Senate HELP Committee examines critical role of child care sector to American families
Today, the Senate Health, Education, Labor and Pensions (HELP) Committee held a hearing entitled, “Supporting Children, Workers, and Families by Strengthening America’s Child Care Sector.”
In his prepared opening remarks, Senate HELP Committee Ranking Member Richard Burr (R-NC) highlighted the critical role of child care providers to families across the nation, especially during the coronavirus pandemic when essential workers were vital to the nation’s response. Additionally, Ranking Member Burr underscored the importance of prioritizing parents’ choice and state flexibility in any meaningful, bipartisan child care solution.
WATCH: Ranking Member Burr delivers opening remarks before Committee hearing on strengthening the nation’s child care sector
“Americans can’t work if they don’t have safe and reliable child care for their family.
“I hope rather than a partisan reconciliation process that you and I can listen to each other’s ideas and work together on meaningful legislation that stabilizes and strengthens child care and respects and honors parent choice in the care of their young children.
“I remain committed to seeking workable, bipartisan policy solutions on child care.
“I first want to highlight and thank child care providers as the one education sector than never abandoned working parents and their kids during COVID.
“Child care understood that, even in a pandemic, many jobs can’t be done remotely, and that parents have to have a safe and reliable place to leave their children so that they can work…
“While COVID stay-at-home orders forced many Americans to work from home, nurses, EMTs, firefighters, grocery store clerks, and all other essential workers had to be on time each and every day and not be distracted. Child care understood this.
“Throughout the entire pandemic, child care stayed open to care for the children of other essential workers. For almost a year before schools, and their unions, even got around to figuring it out, child care implemented numerous enhanced health and safety protocols that by and large, even in the absence of vaccines, kept children and staff safe.
“And when K-12 closed its doors to students, child care, in addition to caring for children birth to five, opened up for the school age children who needed a safe and supported place to do their online learning.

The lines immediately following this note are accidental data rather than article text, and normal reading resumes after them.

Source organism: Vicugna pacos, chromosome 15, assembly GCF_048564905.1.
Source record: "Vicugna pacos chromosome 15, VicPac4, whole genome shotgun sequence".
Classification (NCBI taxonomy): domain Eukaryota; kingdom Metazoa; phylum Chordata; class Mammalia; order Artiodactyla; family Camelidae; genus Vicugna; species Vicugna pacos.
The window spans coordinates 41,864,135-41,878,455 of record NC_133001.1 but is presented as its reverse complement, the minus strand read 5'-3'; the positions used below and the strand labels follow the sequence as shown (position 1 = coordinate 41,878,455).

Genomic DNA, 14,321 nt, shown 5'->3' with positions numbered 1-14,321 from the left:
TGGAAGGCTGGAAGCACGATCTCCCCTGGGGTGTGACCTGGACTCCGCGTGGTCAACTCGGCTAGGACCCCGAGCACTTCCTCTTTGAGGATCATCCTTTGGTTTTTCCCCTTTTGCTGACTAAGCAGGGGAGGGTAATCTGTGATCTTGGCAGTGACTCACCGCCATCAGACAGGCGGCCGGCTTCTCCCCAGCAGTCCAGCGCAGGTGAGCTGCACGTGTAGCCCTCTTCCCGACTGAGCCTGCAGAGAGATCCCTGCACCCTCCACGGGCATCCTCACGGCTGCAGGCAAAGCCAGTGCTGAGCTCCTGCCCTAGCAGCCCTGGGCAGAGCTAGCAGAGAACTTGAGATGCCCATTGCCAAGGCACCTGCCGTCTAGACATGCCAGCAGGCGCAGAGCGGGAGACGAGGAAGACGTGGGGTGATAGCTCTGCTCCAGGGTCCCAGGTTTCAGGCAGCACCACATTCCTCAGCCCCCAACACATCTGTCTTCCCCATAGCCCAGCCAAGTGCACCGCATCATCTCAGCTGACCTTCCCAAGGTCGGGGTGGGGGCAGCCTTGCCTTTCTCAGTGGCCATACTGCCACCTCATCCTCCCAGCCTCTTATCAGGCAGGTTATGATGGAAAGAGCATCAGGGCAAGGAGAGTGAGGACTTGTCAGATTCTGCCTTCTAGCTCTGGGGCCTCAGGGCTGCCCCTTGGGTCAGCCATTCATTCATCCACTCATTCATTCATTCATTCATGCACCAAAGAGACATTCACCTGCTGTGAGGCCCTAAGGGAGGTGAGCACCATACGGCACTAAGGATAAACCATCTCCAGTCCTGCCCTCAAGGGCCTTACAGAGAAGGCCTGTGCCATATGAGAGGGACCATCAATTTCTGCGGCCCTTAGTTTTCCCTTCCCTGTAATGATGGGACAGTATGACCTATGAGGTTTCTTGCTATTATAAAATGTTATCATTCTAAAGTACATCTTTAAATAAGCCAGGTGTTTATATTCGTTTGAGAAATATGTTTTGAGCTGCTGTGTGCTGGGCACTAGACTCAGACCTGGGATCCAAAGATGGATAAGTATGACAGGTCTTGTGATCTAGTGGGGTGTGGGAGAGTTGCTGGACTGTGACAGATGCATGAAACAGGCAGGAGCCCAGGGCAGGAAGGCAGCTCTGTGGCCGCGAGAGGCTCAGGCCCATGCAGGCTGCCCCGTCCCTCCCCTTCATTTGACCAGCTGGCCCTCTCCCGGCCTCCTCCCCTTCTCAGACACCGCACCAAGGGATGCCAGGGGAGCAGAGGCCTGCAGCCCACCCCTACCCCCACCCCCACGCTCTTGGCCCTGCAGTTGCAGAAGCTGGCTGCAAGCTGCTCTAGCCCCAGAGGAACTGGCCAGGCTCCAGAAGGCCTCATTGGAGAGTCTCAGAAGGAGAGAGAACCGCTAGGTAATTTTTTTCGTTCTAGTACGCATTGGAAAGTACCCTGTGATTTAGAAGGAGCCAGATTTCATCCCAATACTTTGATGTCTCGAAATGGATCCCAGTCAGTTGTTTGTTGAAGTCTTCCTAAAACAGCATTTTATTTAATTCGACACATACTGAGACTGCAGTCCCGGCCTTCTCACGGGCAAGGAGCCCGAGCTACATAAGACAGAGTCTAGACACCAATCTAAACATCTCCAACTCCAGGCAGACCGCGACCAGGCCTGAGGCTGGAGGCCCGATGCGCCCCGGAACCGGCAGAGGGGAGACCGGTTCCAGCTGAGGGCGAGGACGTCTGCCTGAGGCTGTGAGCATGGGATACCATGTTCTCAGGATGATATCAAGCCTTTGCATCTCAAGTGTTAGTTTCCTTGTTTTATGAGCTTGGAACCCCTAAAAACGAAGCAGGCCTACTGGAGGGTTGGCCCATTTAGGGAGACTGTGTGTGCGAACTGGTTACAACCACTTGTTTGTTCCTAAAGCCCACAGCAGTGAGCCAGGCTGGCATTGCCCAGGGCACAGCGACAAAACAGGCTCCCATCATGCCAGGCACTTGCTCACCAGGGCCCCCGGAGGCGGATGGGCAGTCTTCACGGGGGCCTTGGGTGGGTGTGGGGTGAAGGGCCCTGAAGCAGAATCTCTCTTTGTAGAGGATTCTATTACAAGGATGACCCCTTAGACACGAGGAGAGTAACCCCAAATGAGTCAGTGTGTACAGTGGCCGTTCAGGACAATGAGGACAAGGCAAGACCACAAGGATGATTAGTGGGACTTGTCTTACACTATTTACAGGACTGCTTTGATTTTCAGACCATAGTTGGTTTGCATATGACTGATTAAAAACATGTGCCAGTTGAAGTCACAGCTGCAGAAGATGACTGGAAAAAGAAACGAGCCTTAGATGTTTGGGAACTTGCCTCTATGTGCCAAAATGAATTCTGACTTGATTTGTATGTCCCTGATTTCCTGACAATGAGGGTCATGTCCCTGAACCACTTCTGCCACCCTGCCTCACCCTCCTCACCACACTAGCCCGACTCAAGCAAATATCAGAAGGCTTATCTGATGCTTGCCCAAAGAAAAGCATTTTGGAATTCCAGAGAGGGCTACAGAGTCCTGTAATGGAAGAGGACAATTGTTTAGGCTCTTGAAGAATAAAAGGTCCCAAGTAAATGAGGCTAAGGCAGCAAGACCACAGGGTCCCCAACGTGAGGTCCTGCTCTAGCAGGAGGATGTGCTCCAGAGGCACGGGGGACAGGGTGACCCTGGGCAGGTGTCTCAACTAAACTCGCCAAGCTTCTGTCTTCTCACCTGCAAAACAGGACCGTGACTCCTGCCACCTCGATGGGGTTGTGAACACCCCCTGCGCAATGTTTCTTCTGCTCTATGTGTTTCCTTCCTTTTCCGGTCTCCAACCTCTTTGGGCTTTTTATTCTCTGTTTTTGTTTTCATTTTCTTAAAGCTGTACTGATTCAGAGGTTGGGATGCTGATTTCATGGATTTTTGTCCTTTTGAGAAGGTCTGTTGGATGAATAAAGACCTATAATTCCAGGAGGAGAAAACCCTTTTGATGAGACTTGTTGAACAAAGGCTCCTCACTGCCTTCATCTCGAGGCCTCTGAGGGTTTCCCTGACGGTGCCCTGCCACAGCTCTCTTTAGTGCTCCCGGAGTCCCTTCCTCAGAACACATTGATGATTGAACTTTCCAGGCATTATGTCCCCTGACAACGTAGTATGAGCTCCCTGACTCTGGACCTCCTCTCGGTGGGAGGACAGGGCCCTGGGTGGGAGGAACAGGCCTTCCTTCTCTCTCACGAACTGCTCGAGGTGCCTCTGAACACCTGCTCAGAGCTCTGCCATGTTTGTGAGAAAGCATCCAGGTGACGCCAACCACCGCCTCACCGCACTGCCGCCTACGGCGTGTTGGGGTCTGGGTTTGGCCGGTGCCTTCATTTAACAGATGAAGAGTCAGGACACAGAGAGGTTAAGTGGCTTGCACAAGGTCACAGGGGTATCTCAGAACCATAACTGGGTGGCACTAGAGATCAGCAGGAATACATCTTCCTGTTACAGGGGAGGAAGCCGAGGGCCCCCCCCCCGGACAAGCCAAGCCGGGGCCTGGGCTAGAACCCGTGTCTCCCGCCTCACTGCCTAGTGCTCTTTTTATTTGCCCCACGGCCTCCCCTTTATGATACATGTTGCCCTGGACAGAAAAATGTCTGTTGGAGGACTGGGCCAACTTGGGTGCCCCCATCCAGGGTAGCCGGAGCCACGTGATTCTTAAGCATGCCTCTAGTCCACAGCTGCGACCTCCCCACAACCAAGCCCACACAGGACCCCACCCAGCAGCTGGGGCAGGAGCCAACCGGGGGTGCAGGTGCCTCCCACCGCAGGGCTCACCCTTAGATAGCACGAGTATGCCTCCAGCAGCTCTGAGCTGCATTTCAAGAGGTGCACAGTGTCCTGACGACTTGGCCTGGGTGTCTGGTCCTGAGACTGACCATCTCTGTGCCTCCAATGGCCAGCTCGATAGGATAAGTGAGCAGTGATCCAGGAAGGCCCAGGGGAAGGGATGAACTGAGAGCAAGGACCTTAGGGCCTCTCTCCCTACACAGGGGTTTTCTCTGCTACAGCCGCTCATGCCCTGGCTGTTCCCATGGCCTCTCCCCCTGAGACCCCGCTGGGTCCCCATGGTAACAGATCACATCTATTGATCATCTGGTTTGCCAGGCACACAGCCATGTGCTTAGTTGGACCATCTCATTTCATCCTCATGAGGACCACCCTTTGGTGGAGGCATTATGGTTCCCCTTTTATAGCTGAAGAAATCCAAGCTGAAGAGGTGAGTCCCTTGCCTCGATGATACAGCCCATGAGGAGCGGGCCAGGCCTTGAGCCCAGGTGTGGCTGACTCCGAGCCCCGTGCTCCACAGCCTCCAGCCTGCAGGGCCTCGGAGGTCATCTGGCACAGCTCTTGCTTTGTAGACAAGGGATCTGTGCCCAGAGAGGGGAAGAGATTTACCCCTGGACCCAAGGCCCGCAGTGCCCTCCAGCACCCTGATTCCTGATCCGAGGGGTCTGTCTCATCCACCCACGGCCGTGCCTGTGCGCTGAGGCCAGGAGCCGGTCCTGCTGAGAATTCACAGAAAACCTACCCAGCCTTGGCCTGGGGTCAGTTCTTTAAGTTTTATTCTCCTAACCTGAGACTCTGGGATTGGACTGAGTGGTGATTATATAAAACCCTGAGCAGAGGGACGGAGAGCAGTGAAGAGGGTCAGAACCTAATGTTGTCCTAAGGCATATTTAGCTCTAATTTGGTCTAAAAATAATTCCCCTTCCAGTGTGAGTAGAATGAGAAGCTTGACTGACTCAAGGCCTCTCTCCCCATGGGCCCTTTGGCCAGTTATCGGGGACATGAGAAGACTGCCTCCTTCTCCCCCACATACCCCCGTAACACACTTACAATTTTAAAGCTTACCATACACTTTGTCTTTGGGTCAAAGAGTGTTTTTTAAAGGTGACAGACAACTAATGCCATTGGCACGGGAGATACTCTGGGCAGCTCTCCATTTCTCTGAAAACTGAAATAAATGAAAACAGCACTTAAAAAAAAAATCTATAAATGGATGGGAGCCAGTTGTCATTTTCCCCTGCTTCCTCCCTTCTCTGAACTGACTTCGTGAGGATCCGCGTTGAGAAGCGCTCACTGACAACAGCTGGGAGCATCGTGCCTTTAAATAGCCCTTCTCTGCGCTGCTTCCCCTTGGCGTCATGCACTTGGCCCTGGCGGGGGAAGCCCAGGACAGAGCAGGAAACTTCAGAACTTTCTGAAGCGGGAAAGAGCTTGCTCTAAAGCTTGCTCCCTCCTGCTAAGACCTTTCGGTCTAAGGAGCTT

“A key lesson learned from COVID-19 is that K-12 has a great deal to learn from child care.
“Even before the pandemic, providers were operating on razor thin margins. Additional staff and supplies to implement health and safety protocols, on top of recurring fixed costs and in an environment of significantly reduced enrollments, ensured that every day child care remained open it was operating well into the red.
“In the last year, in three different bills, Congress has provided approximately $50 billion in emergency child care funding to stabilize providers financially so that as parents return to work child care is available to them.
“As of today, we have limited to no insight from HHS as to how states plan to use the majority of these dollars and what affect these dollars are having on providers being open and parents being able to find and afford reliable care that meets their needs.
“As we look to build a stronger child care sector for the future, I think understanding how this incredible influx of new dollars is being used will be critical.
“We also need to understand how the flexibilities given to states to support both parents and providers during the pandemic might best be continued on an ongoing basis.
“We need to continue to allow states to more quickly respond to the unique needs they see on the ground rather than waiting for a national emergency or the hopes of a reauthorization happening on time.
“Most critical, however, is that we understand parent wants and needs for child care going forward. I cannot say it enough – parent choice and flexibility are paramount.
“Parents, not government, know their children best. Whatever we do in child care policy we must respect and support parents’ choices.
“As we look to improve access, affordability, and quality in child care and stabilize and better support a labor intensive, thin margin industry, we must do so in ways that build up the things we have right – respecting parents’ choices in the care of their young children through a rich and diverse mixed delivery system.
To read Ranking Member Burr’s full prepared opening statement, click here.